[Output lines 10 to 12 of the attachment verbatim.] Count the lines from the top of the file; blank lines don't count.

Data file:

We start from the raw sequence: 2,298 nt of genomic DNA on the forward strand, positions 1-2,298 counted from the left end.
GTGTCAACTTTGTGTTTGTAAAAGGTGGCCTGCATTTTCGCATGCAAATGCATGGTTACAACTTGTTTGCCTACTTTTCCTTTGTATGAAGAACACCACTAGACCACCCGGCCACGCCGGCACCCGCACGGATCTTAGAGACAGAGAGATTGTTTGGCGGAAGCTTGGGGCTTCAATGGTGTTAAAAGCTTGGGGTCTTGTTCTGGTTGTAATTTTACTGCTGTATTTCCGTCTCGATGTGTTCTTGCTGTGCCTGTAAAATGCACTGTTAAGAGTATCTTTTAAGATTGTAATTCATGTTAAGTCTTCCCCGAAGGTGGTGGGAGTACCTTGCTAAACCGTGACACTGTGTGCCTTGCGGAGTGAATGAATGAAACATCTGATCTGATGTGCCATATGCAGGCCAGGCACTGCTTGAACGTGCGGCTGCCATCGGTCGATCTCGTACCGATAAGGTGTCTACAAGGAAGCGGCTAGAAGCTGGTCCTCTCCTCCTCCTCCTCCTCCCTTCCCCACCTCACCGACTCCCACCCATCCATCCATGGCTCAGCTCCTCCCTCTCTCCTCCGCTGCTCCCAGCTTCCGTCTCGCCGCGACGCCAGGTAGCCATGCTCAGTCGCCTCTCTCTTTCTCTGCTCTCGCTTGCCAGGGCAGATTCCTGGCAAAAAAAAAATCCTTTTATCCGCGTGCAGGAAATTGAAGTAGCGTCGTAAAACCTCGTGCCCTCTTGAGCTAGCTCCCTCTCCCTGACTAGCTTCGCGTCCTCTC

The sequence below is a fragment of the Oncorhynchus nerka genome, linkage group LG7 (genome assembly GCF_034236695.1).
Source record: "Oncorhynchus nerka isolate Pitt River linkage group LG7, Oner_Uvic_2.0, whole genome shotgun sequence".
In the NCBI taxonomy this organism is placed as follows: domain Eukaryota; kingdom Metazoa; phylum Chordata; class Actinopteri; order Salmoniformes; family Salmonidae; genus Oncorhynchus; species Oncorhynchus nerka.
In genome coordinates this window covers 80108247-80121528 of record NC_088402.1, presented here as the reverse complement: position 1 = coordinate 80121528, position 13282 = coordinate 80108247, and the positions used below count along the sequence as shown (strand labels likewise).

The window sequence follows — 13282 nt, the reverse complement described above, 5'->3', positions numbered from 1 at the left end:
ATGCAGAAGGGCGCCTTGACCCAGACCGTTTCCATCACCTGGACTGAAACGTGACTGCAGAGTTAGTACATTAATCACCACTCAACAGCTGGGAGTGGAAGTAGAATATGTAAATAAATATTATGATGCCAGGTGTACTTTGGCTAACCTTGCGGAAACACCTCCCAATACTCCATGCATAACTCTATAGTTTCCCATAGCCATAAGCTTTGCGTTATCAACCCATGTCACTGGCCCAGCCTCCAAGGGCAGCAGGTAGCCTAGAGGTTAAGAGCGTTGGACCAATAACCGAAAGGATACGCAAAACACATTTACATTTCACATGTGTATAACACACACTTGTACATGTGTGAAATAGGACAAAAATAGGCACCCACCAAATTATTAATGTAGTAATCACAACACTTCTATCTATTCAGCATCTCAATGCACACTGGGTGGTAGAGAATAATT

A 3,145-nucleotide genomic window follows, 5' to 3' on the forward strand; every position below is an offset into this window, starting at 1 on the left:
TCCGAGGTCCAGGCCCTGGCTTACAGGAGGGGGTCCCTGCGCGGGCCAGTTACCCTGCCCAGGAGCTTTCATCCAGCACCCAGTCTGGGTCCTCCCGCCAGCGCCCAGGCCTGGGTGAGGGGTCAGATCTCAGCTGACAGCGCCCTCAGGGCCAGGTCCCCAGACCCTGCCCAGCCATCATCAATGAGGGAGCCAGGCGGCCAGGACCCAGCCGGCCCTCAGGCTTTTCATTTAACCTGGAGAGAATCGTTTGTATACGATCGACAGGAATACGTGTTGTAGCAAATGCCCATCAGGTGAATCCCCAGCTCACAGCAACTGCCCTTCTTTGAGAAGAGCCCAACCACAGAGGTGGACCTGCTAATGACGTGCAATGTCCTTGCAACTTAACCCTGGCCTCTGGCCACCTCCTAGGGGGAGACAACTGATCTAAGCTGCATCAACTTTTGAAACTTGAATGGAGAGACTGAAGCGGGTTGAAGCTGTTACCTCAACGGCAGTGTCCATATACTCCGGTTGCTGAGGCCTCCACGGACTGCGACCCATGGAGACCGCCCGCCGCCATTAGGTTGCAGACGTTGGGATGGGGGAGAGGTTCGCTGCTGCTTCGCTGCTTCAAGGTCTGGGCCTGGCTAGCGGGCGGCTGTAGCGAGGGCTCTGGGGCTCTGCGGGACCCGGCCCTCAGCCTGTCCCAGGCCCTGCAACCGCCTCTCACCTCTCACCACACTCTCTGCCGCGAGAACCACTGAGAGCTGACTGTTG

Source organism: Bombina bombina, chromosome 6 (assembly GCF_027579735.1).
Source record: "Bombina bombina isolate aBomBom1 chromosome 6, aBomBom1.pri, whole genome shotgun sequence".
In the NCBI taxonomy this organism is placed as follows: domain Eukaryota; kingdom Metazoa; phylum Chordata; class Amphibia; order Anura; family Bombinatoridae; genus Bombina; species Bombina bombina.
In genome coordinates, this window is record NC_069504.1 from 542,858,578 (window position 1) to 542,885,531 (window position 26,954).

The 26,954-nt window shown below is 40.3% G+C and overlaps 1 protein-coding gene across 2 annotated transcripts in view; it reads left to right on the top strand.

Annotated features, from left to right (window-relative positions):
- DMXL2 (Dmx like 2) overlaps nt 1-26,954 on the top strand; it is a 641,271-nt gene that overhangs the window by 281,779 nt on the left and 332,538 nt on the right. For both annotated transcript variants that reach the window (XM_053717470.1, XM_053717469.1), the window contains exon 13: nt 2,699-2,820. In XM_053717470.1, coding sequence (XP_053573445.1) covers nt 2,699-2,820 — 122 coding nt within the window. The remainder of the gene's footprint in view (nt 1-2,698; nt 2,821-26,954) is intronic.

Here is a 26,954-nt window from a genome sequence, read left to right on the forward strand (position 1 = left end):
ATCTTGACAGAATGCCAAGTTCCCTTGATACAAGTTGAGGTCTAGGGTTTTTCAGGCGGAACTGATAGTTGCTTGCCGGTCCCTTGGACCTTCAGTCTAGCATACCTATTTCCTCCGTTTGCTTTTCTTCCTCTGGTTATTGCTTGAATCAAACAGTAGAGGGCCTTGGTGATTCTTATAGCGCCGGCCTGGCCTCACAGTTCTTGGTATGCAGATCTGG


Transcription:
TCCGAGGTCCAGGCCCTGGCTTACAGGAGGGGGTCCCTGCGCGGGCCAGTTACCCTGCCCAGGAGCTTTCATCCAGCACCCAGTCTGGGTCCTCCCGCCAGCGCCCAGGCCTGGGTGAGGGGTCAGATCTCAGCTGACAGCGCCCTCAGGGCCAGGTCCCCAGACCCTGCCCAGCCATCATCAATGAGGGAGCCAGGCGGCCAGGACCCAGCCGGCCCTCAGGCTTTTCATTTAACCTGGAGAGAATCGTTTGTATACGATCGACAGGAATACGTGTTGTAGCAAATGCCCATCAGGTGAATCCCCAGCTCACAGCAACTGCCCTTCTTTGAGAAGAGCCCAACCACAGAGGTGGACCTGCTAATGACGTGCAATGTCCTTGCAACTTAACCCTGGCCTCTGGCCACCTCCTAGGGGGAGACAACTGATCTAAGCTGCATCAACTTTTGAAACTTGAATGGAGAGACTGAAGCGGGTTGAAGCTGTTACCTCAACGGCAGTGTCCATATACTCCGGTTGCTGAGGCCTCCACGGACTGCGACCCATGGAGACCGCCCGCCGCCATTAGGTTGCAGACGTTGGGATGGGGGAGAGGTTCGCTGCTGCTTCGCTGCTTCAAGGTCTGGGCCTGGCTAGCGGGCGGCTGTAGCGAGGGCTCTGGGGCTCTGCGGGACCCGGCCCTCAGCCTGTCCCAGGCCCTGCAACCGCCTCTCACCTCTCACCACACTCTCTGCCGCGAGAACCACTGAGAGCTGACTGTTG

Source organism: Bombina bombina, chromosome 6 (assembly GCF_027579735.1).
Source record: "Bombina bombina isolate aBomBom1 chromosome 6, aBomBom1.pri, whole genome shotgun sequence".